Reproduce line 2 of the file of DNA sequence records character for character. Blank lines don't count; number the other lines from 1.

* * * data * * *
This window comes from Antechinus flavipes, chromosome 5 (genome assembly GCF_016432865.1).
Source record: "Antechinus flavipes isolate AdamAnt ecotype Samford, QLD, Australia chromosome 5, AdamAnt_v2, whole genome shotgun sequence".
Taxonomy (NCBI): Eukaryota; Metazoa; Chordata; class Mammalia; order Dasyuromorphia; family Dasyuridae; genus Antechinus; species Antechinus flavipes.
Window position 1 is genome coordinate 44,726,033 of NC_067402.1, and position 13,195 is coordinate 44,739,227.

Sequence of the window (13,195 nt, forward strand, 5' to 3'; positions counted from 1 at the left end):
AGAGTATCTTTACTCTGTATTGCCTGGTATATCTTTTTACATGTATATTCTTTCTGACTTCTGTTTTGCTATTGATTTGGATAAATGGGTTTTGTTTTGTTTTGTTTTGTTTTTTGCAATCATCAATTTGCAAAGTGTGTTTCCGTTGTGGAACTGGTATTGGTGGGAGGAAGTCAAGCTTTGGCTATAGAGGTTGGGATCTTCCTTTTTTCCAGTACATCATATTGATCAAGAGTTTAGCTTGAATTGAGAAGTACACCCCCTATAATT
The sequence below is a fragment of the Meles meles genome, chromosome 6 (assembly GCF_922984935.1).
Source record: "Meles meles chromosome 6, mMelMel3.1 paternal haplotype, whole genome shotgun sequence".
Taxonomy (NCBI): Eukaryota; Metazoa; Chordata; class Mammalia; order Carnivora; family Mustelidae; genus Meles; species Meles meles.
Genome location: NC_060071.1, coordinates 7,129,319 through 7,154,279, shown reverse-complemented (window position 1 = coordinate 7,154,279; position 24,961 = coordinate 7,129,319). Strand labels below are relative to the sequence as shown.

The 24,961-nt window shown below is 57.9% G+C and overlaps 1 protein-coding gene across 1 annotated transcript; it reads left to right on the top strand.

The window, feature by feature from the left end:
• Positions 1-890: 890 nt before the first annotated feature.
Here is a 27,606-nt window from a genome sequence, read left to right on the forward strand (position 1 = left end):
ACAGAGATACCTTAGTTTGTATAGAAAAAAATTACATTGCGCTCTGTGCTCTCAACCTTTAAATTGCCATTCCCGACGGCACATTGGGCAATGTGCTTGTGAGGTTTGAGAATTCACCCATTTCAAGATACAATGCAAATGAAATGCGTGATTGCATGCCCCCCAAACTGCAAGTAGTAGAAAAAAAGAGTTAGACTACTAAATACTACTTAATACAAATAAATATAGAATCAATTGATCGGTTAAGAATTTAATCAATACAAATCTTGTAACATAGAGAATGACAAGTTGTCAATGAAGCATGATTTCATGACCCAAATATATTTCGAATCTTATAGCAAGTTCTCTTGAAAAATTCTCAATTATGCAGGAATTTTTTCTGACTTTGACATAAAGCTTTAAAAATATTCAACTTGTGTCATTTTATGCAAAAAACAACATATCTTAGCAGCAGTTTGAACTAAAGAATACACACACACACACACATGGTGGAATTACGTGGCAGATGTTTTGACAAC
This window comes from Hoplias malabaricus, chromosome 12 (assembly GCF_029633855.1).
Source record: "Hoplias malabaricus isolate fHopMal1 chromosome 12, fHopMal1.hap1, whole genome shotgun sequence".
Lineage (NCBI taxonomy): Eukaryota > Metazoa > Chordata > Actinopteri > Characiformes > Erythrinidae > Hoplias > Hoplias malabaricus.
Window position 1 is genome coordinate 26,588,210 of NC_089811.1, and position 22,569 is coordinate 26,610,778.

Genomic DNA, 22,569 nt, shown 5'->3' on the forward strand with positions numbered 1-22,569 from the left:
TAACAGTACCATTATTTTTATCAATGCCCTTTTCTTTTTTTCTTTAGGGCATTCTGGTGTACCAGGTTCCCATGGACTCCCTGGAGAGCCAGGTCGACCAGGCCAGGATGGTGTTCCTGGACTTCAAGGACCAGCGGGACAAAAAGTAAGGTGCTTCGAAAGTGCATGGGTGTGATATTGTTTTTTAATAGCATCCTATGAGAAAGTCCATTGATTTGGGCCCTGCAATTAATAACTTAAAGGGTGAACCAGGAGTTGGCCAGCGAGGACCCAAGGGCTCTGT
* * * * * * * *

Source record: "Antechinus flavipes isolate AdamAnt ecotype Samford, QLD, Australia chromosome 5, AdamAnt_v2, whole genome shotgun sequence".